In many parts of the US, including Texas, the summer weather has been brutal and unforgiving. Our AC’s stop working, electric bills skyrocket, and sweat is everywhere. It’s just plain hot out there! While summer is usually thought of as a time for vacations, barbeques and long, busy days, some people may not feel the same. Record high temperatures aren’t just uncomfortable. They can have a profound effect on our mental health.
People who enjoy the summer heat might not get it, but extreme weather of any kind can have negative effects on our health. If you’re someone with a sensitivity to hot weather, below are a few ways the heat can mess with your mental health.
If the prospect of summer makes you anxious or depressed, you’re not alone. Summer anxiety and depression is a real thing. There are many variables at play during a heatwave that can increase symptoms. For one, warmer weather usually means less clothing, and that can leave us feeling exposed and unsafe. You might also feel a pressure to get outside and socialize more. If you’re someone who struggles with social anxiety, this could be triggering. The higher temperature also causes sweating and increased heart rate, mimicking the feeling of panic attacks.
Excessive heat can be an irritating and uncomfortable experience. If you feel grumpy or angry when the weather gets warmer, this is a normal response to the hot weather. Our clothes are usually sticking to us, it hurts to walk barefoot, and have you ever sat down on hot leather seats? If you’re prone to sensory overload, these summer discomforts can be triggering. Stress hormones also rise with temperature, to make matters worse. Studies even show that violent and aggressive behavior increases during this time of year.
Our bodies are working overtime in the warmer months to keep us cool. Heat intolerance and hot weather in general, leaves us mentally and physically exhausted. If you experience brain fog and have a hard time staying motivated, the hot temps could be playing a role. Research has shown that work performance decreases when the temperature rises. Keep this in mind when managing your performance expectations.
If you already struggle with your mental health, there’s a good chance that the heat can make it harder to cope. In fact, if you use SSRIs for anxiety or depression, such as Sertraline, Duloxetine, Fluoxetine, etc., you can be more susceptible to the sun and heat. It’s important to stay hydrated during warmer months.
When we might not be able to get away from the heat, there are ways to make it a little easier. The best way to do that is to plan ahead and adjust expectations. Below are a few things you can do to cope during the summer heat.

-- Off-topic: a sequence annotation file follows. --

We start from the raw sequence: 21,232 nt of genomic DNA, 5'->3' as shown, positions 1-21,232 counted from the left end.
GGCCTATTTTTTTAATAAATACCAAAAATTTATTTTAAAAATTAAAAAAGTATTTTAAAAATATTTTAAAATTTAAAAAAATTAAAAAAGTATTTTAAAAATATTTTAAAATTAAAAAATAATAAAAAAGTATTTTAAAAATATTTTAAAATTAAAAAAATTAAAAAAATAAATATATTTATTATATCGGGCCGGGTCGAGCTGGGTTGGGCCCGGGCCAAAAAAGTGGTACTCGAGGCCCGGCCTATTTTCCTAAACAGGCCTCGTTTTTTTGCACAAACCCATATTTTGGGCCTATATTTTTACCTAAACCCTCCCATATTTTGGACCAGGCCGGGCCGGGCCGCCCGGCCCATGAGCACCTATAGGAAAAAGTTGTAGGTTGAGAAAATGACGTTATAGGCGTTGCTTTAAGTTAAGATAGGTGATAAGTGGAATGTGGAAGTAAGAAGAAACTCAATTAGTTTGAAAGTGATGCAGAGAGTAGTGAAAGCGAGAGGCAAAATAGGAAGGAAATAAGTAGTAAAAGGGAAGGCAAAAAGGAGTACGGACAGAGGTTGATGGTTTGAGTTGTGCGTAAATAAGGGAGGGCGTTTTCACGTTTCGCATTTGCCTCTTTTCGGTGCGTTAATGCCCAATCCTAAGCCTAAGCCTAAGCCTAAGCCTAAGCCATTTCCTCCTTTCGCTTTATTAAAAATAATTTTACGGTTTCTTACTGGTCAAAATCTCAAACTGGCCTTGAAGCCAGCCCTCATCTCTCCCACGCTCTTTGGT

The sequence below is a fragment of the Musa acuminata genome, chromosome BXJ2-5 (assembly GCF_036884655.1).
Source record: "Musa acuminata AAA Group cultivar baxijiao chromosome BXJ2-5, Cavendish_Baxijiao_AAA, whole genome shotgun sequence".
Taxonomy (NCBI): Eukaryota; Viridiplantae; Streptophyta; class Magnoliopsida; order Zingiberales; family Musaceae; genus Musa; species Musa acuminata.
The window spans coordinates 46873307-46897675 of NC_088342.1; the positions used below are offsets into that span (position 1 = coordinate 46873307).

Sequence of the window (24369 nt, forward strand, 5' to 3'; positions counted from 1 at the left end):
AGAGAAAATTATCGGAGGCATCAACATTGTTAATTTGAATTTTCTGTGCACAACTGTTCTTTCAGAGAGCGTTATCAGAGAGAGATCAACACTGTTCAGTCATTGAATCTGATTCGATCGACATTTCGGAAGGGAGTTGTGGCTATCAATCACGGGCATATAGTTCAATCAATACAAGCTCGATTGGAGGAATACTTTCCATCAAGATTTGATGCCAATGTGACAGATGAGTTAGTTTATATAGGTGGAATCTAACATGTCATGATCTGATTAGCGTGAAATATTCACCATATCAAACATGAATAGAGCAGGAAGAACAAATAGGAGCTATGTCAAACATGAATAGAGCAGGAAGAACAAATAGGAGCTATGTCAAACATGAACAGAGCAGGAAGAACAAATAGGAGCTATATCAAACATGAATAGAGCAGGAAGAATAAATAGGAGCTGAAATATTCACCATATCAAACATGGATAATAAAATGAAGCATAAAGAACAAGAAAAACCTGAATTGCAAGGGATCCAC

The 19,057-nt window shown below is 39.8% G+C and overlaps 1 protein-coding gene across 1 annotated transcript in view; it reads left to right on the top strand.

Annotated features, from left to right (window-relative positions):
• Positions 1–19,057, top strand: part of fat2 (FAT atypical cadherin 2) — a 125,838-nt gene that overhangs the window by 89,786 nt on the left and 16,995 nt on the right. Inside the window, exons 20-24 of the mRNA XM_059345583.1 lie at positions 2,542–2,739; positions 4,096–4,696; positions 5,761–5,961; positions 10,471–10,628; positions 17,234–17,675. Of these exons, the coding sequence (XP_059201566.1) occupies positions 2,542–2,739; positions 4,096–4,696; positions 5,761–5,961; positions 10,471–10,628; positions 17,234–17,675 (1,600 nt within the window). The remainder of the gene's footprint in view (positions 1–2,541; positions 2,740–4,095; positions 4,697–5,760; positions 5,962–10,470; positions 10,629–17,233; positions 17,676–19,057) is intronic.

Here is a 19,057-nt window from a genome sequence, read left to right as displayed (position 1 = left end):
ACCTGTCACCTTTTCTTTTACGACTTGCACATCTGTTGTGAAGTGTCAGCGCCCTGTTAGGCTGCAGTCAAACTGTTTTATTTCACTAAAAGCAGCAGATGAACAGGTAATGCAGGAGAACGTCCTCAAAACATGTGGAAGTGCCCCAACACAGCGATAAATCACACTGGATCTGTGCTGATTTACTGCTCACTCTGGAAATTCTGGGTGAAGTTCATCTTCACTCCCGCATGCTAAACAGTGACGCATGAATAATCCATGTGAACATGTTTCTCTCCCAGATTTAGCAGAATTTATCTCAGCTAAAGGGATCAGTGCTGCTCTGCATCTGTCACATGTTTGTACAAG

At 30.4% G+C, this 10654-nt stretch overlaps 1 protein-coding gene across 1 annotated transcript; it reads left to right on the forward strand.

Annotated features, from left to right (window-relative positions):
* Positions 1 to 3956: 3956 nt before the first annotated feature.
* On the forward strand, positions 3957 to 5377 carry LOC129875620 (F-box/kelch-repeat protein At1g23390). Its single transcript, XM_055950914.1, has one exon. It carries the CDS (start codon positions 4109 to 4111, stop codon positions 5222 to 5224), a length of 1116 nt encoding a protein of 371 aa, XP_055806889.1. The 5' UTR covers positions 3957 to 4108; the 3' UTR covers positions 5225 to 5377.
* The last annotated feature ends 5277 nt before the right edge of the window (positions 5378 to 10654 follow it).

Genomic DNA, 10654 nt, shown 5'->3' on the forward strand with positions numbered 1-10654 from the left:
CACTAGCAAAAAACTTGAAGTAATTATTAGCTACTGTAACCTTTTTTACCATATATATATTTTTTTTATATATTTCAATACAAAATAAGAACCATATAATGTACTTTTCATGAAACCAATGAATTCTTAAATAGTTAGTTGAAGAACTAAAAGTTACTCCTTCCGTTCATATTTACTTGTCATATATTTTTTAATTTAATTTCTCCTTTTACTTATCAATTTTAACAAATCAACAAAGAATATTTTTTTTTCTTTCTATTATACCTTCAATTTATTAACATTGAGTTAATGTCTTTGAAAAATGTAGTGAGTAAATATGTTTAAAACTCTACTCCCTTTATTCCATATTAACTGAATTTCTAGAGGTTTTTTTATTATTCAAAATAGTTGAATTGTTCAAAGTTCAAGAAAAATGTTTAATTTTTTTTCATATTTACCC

Dehydration and heat exhaustion are not something to mess with. They can pose many risks to our health and have been linked to depression and anxiety. If you take SSRIs as mentioned above, it’s especially important to stay hydrated and always keep water with you. Prioritizing water with electrolytes is a good tip for maximizing hydration.
Chili is a beloved meal for many of us, but it’s just too hot and heavy for summer. It’s best to avoid hot meals throughout the summer. Gather a list of cooler, lighter meals that you enjoy and keep them on your grocery list for warm months. Fruits and veggies high in water content, like watermelon and cucumber, are also a good idea to stock up on.
In the winter months, finding our way to the pillow is usually no problem. The quality of our sleep can often be compromised during the long and hot summer days. You may need to take extra steps to ensure you’re getting the quality of sleep you need. If you can maintain a consistent bedtime, you’ll have an easier time preparing your system for rest. You can also set yourself up for success by developing good sleeping habits, like restricting phone use an hour beforehand, and keeping your room cool.
The heat can interfere with our physiological processes that regulate our mood. Most of our energy is being used to regulate our temperature. With less patience and energy, this can cause us to become exhausted, argumentative with loved ones, and prone to negative moods. Keeping that in mind, it’s important to communicate to those around you what you’re struggling with, and to avoid being too hard on yourself for feeling down. Instead, consider the circumstances you’re in and adjust your expectations.
If you’re someone who struggles with mental health during the summer months, it’s important to prioritize your wellbeing. The extreme effects on our mental health due to hot temperatures is not mentioned enough, but here’s your encouragement to reach out for help.
Here at Dr. Messina and Associates, our compassionate team of professionals are qualified to help you at our Flower Mound, Texas, and Southlake, Texas, offices. Our Psychologists, Psychiatrists, and Counselors specialize in cognitive behavioral therapy (CBT), psychological testing, and medication management for a variety of emotional and behavioral health needs. All services are available in-person and online (telehealth). If you or a loved one are seeking help with mental health, we are here to help.